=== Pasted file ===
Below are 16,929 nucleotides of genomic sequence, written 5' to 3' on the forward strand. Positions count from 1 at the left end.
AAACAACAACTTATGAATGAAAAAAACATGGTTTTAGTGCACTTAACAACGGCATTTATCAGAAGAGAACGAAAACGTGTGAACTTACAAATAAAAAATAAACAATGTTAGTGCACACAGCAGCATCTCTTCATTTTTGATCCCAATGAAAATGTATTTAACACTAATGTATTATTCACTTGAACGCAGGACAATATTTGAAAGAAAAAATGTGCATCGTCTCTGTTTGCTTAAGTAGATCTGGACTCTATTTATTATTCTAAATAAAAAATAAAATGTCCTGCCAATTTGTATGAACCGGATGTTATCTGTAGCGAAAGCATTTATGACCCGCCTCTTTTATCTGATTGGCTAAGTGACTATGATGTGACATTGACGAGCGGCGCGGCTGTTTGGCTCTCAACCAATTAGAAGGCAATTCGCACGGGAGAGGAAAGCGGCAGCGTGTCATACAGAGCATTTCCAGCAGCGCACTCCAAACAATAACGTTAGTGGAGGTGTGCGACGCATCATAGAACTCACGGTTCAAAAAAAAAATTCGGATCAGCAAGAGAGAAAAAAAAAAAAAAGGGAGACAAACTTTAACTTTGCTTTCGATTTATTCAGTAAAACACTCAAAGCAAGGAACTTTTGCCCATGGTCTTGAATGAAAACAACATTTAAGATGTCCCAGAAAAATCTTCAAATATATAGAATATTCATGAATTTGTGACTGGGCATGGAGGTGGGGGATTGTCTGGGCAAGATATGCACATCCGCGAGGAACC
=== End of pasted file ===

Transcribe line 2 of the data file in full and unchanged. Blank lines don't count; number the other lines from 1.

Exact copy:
AAACAACAACTTATGAATGAAAAAAACATGGTTTTAGTGCACTTAACAACGGCATTTATCAGAAGAGAACGAAAACGTGTGAACTTACAAATAAAAAATAAACAATGTTAGTGCACACAGCAGCATCTCTTCATTTTTGATCCCAATGAAAATGTATTTAACACTAATGTATTATTCACTTGAACGCAGGACAATATTTGAAAGAAAAAATGTGCATCGTCTCTGTTTGCTTAAGTAGATCTGGACTCTATTTATTATTCTAAATAAAAAATAAAATGTCCTGCCAATTTGTATGAACCGGATGTTATCTGTAGCGAAAGCATTTATGACCCGCCTCTTTTATCTGATTGGCTAAGTGACTATGATGTGACATTGACGAGCGGCGCGGCTGTTTGGCTCTCAACCAATTAGAAGGCAATTCGCACGGGAGAGGAAAGCGGCAGCGTGTCATACAGAGCATTTCCAGCAGCGCACTCCAAACAATAACGTTAGTGGAGGTGTGCGACGCATCATAGAACTCACGGTTCAAAAAAAAAATTCGGATCAGCAAGAGAGAAAAAAAAAAAAAAGGGAGACAAACTTTAACTTTGCTTTCGATTTATTCAGTAAAACACTCAAAGCAAGGAACTTTTGCCCATGGTCTTGAATGAAAACAACATTTAAGATGTCCCAGAAAAATCTTCAAATATATAGAATATTCATGAATTTGTGACTGGGCATGGAGGTGGGGGATTGTCTGGGCAAGATATGCACATCCGCGAGGAACC